I have been taking Effexor for years. I have been living in Guam for only a few months and during that time, the Effexor dosages that I had were destroyed in a record flood that the island experienced. The culture shock that I was already experiencing compounded this problem greatly and I found myself suddenly in a very uncomfortable situation. The situation seemed to be a bit over the heads of the people around me, unfortunately, and I have been waiting for the medicine to be shipped in.
It should be shipped in today.
While stateside, even while living on my own, the logistics of getting one's medicine, insurance policy and whatnot was all much more than I ever paid attention to. As someone has said to me, since being on Guam, I have become fixated with my own survival - making sure I do not fall ill, get robbed or befall other fates that can fall on a white guy on this island. I have to pay attention to this stuff now because nobody else will. It's a really, really rough and somewhat brutal adjustment but I'm having to find myself doing it as fast as possible. I'm not sure what I will turn out to be when I get through this but it may be a completely different person.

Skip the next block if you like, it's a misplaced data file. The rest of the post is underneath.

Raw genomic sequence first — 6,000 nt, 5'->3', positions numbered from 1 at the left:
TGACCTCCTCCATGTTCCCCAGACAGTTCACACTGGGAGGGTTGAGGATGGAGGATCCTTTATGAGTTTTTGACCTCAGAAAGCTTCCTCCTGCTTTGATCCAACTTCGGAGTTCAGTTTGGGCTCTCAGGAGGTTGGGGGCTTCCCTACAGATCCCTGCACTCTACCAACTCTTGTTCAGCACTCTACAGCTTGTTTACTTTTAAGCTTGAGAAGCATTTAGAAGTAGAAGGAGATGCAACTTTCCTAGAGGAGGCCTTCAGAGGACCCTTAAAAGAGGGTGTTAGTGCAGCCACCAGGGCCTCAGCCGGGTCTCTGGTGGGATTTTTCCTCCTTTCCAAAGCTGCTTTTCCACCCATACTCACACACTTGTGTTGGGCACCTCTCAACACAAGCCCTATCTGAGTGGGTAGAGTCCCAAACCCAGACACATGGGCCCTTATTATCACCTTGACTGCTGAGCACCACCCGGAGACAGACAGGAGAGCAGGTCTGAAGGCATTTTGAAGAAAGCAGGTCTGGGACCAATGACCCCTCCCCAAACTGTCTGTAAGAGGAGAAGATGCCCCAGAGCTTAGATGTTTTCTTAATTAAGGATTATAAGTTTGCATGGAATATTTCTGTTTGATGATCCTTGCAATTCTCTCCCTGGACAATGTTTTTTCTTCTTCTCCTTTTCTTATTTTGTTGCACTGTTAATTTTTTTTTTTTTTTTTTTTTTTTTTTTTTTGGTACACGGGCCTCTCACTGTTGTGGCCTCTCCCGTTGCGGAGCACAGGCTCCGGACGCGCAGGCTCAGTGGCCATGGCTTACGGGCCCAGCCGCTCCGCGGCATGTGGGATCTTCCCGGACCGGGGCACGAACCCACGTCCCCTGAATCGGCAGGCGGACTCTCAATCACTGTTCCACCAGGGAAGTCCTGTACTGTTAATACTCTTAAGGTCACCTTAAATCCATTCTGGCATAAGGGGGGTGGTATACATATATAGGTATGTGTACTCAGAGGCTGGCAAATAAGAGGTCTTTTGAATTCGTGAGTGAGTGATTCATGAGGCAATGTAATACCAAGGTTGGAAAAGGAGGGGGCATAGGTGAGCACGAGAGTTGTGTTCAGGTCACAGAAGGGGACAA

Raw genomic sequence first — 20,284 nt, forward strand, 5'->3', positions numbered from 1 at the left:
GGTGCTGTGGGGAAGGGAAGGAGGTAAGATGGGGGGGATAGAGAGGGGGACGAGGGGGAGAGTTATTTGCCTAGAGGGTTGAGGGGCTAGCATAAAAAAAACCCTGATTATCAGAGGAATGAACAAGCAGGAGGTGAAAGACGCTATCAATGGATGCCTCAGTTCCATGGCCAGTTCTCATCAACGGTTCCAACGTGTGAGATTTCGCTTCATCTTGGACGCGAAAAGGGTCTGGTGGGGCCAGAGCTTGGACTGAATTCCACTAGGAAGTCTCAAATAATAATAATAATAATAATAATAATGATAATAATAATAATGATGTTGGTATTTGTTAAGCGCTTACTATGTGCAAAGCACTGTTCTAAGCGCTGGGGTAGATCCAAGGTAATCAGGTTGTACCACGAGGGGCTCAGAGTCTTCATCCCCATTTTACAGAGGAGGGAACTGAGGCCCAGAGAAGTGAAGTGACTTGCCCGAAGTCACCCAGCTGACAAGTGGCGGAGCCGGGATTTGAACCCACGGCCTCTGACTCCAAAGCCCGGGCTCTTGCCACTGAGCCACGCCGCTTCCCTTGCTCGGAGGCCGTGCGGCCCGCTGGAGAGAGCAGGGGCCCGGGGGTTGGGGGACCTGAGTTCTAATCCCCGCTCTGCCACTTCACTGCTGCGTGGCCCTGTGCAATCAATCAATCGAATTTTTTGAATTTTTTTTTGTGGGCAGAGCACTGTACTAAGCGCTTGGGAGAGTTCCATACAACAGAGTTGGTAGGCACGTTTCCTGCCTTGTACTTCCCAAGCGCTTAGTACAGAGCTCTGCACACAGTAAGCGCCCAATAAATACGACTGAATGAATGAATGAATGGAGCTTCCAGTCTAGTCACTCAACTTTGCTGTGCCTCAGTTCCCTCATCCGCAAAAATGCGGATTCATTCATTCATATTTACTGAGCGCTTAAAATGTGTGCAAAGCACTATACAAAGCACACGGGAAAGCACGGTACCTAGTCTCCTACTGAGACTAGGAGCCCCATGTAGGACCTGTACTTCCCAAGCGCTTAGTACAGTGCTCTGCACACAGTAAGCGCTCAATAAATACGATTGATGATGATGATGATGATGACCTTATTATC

Following is a video of a man who experienced Effexor withdrawal and his story. There are videos like this throughout YouTube:
The problem with Effexor withdrawal is that the person can know that alot of what they are experiencing really is not real and is largely in their head. However, it can be overpowering. It takes a sort of self-control that only soldiers earn and a serious toughening up to get past it.
I have been living here with my uncle and, in observing him, I have become to coldly wonder if he suffers from similar symptoms. Anger, anxiety and depression are obvious on him, even if he doesn't want to admit or label them that. He drinks more beer than one would expect to be possible and has many downer medications that he has given me as a replacement. (I should be getting the real thing in the mail today, thank God.)
There is a healthy population of individuals with autism or Asperger's syndrome on Guam and their needs are as numerous as the diversity of the island. The best thing that I can suggest for parents and caregivers is to familiarize the children as much as possible with the insurance and prescribing process. Their interest may not be strong in it and they may be totally ignorant and clueless about most of it. However, they need to know these things. They need to know what they are taking in their body. When the doctor asks what medication they take, make them answer the question.